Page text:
Ask the readers: “Help! My toddler is scared of the bath.”

Ask the readers: "Help! My toddler is scared of the bath."
Yesterday, SSBE reader hnMom from High Needs wrote in with a question:

We are going through a phase right now where she is completely scared of the water. How did you get [your toddler] to take his bath? What did the trick? I’d be thankful for any ideas.

When my toddler was close to two-years-old, he developed a fear of the bath. The first few times started off innocuously enough—some protests and crying; but a few days later, the fear transformed into hysterics where even the sight of any bath props like a washcloth was enough to send him running the opposite direction.

How I helped my toddler overcome his bath time fear
We tried a few tactics to ease our toddler back into the water, and of those we employed, the following were most helpful:

  • I placed him into an empty tub. Normally the tub is already full by the time my toddler is plopped in, but this time I placed him in with no water and turned on the faucet only when he was already sitting inside.
  • I tried to keep as many clothes on him as possible. Since removing clothes before bath time was enough to incite another crying fit, I kept my toddler’s t-shirt on while he was sitting in the bath before eventually removing it once the water started getting higher. Maybe having clothes on in the bath either stalled his anxiety or helped ease the transition.
  • I raised the water temperature. I played around with the idea of raising the water temperature just a tad higher than usual to see if the extra warmth was comforting; or rather, that the cold water wasn’t making him uncomfortable. I also turned on the heater to the bathroom so that the air was warm as well.
  • I trickled the water slowly from the faucet. I likened bath time to something he loved: his fascination with fountains and waterfalls. Normally the faucet remains shut during bath time, but we let the water trickle slowly and hyped it up, saying, “Look! It’s like your very own fountain!” For your kid maybe it’s playing on his love of boats, ducks, the ocean or ponds.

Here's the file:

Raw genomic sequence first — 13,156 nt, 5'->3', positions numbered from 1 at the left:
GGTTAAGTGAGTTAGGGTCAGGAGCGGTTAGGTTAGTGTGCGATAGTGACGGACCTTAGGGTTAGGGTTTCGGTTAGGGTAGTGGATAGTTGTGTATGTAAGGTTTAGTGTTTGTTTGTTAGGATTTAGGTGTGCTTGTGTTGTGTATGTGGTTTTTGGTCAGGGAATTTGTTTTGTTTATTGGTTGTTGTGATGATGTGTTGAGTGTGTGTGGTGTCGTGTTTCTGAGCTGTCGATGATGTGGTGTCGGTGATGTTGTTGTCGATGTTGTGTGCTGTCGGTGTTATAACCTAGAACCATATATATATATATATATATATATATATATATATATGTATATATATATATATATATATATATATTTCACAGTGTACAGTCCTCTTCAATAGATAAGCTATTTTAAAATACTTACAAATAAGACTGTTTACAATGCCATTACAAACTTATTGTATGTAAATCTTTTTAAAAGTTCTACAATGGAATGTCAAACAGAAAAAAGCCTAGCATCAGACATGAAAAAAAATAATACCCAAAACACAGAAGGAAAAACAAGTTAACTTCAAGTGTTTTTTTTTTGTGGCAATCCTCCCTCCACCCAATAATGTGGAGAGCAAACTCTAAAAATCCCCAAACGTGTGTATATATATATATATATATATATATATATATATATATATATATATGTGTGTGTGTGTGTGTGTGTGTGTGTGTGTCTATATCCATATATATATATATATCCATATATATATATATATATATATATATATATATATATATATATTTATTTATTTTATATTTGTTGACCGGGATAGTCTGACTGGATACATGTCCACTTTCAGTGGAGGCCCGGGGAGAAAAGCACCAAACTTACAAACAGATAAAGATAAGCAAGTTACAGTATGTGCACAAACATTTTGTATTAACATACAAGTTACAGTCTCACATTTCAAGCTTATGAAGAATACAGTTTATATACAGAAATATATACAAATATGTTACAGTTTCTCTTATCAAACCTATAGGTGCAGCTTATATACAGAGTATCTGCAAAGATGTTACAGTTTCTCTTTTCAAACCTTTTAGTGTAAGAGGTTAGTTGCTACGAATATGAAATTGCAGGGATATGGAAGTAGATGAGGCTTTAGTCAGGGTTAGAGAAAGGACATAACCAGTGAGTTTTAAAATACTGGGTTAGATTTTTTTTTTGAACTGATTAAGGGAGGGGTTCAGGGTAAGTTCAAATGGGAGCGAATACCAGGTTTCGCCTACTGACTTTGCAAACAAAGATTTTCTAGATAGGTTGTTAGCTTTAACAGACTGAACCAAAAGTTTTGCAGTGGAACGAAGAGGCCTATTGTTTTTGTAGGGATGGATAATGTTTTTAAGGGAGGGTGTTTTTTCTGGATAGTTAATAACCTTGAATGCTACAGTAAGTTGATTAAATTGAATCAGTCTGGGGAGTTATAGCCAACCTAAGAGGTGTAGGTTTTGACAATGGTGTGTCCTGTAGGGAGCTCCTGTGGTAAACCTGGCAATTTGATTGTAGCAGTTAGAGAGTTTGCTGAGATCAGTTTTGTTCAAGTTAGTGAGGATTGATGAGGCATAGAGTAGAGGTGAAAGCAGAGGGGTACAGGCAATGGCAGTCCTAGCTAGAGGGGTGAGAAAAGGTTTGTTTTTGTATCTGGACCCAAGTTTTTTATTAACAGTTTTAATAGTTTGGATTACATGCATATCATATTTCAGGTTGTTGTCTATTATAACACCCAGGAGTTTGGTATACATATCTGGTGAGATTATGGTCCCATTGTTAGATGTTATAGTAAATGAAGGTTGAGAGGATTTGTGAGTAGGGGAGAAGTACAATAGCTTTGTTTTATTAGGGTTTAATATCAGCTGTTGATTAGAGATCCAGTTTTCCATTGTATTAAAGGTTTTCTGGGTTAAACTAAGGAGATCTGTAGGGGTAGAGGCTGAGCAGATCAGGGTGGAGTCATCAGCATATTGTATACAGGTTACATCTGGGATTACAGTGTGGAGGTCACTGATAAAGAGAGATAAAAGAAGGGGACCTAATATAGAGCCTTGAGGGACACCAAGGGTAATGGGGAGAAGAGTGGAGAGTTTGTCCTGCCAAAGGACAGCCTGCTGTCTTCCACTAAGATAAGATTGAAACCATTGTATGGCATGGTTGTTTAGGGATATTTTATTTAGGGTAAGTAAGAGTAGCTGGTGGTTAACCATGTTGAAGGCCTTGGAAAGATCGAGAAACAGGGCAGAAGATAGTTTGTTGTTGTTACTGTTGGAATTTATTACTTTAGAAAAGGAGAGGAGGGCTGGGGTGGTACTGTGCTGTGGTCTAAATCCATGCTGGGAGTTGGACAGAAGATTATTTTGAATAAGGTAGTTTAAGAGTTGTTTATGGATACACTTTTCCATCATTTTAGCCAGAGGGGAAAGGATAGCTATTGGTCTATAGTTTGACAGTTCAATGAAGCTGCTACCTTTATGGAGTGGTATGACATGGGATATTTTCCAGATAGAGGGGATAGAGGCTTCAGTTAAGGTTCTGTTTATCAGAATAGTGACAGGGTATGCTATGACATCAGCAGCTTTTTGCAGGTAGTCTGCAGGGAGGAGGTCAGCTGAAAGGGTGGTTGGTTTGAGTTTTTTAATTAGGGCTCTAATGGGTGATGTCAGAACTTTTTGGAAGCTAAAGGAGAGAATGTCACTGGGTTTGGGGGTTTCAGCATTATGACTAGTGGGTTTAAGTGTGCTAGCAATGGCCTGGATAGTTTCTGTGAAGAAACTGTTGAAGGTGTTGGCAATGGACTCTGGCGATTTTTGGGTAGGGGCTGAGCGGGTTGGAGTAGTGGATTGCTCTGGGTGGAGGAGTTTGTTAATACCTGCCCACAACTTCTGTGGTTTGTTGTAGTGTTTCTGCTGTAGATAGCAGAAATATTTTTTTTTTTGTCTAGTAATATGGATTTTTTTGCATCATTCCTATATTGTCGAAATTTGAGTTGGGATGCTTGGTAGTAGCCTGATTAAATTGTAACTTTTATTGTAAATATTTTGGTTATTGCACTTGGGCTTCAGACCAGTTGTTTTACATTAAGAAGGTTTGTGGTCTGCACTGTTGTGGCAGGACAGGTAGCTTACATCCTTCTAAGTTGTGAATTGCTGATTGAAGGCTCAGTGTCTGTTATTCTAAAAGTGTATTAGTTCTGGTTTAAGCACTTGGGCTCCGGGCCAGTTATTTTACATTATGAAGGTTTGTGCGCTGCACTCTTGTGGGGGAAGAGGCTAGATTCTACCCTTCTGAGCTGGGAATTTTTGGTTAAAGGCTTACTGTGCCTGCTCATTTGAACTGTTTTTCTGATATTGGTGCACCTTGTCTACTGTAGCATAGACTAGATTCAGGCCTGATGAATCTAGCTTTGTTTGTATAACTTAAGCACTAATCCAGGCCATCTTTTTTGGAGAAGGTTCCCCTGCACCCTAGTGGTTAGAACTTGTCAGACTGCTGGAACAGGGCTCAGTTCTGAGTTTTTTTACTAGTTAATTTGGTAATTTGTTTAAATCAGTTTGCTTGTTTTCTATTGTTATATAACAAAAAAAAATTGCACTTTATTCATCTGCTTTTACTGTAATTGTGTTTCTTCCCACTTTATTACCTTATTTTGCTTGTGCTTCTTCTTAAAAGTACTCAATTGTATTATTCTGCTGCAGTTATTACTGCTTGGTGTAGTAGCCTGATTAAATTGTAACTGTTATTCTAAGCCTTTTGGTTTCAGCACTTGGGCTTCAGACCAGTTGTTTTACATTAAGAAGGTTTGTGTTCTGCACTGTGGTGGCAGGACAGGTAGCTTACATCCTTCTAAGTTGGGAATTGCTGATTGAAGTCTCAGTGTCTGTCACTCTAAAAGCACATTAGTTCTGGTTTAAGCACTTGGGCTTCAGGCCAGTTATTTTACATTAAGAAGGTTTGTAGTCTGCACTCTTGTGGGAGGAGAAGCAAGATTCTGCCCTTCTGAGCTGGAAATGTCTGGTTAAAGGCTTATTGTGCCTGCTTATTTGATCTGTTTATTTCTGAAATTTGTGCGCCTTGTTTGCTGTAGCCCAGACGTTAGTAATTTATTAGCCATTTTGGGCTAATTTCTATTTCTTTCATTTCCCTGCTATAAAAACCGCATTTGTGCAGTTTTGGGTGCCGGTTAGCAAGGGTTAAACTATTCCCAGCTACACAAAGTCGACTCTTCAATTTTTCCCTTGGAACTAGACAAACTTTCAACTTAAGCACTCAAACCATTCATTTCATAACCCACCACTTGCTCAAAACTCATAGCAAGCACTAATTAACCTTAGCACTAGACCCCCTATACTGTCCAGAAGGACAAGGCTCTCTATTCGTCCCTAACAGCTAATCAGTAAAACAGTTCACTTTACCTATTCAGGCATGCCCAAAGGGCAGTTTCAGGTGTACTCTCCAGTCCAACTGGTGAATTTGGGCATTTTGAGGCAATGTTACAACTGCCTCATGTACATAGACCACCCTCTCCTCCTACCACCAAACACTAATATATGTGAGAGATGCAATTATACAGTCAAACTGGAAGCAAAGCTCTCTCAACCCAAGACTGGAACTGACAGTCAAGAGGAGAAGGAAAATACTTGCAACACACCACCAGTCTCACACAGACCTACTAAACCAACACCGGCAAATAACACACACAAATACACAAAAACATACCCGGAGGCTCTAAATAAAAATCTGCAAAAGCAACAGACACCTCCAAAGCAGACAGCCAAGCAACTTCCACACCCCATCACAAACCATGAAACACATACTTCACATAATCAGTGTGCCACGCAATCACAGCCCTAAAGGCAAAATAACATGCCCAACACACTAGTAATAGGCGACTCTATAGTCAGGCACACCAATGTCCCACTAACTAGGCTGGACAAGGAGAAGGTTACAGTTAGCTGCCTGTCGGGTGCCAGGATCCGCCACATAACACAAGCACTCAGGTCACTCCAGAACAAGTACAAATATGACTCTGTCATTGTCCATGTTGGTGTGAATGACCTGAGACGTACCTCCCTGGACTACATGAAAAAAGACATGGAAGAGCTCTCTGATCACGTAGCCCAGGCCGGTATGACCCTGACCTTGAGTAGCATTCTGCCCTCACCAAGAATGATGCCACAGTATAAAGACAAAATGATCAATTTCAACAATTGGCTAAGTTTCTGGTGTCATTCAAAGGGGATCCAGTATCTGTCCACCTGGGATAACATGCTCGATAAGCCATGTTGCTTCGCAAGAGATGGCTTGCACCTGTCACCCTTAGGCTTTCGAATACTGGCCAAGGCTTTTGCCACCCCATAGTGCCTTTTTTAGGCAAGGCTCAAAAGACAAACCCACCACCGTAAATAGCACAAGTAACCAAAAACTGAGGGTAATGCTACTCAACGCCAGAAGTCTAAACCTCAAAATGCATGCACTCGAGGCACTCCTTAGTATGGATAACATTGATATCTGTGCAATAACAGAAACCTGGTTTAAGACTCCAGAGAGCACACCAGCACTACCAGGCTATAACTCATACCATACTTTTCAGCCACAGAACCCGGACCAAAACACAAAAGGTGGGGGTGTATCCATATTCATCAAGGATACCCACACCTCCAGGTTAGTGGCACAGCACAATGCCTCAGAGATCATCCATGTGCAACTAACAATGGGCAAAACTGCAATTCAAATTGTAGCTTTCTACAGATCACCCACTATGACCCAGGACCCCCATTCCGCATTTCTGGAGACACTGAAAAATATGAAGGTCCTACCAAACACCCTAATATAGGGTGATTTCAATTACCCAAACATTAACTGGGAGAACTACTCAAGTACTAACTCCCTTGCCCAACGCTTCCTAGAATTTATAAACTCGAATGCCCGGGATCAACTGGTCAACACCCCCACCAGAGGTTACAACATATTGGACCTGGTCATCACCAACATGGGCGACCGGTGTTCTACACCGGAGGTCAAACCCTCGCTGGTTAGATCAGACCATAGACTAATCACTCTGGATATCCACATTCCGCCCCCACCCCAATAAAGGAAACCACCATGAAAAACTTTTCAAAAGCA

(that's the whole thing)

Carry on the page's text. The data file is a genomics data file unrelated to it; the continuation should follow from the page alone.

• I bought new toys and books and played with them in the tub. He already had bath toys, but we figured a new set of toys might be a nice way to distract him and help focus his attention less on the fear and more on the fun. Before, I also let him play with the toys on his own, but this time I played with them too—sliding them down, making them talk.
  • I used my hands instead of a washcloth to suds him up. Since my toddler grew frantic even at the sight of anything bath time-related, I used my hands for most of the time to soap him up.

These ideas may work for hnMom’s daughter, they may not. When I was researching how to help my toddler, I tried several other tactics that didn’t work quite so well not so much because the ideas were useless but because they didn’t apply to my toddler. So, the first piece of advice I would offer hnMom is to try to find the reason behind the fear. For instance, with my toddler, I noticed that his fear stemmed from the water itself, so much so that if any water even splashed on his arm, he would freak out. For that reason, the tactics that worked for me was reducing the fear of water as much as possible (gradually trickling the water) while highlighting its positives (likening the water to fountains).

I’ve also heard other kids who are afraid of the bathtub itself, so parents have been known to sit and bathe with their kids to help mitigate their fear. On the other hand, some kids could be perfectly fine with the tub but are scared beyond wits of the drain, thinking that they too, could be sucked in. In that case, an explanation that only water goes down the drain and perhaps even a demonstration that toys nor people don’t might help comfort them.

The second piece of advice I would offer hnMom is to be mindful of her daughter’s fears. I didn’t know why he suddenly hated the bath and made the mistake of brushing aside my toddler’s emotions when he started acting up. I assumed it was yet another protest or antic and grew irritable at his every complaint. Only later did I realize that he was genuinely afraid and that addressing his emotions as petty will likely exacerbate the problem rather than solve it.

After a day or two, my toddler eventually resumed his normal bath time fun, although we kept several methods going, such as the trickling fountain, the heater and the new bath toys. I admit that his bath time terrors were one of the most challenging chapters of parenthood for me and, while I’ve learned plenty, am glad they’re gone (for now!).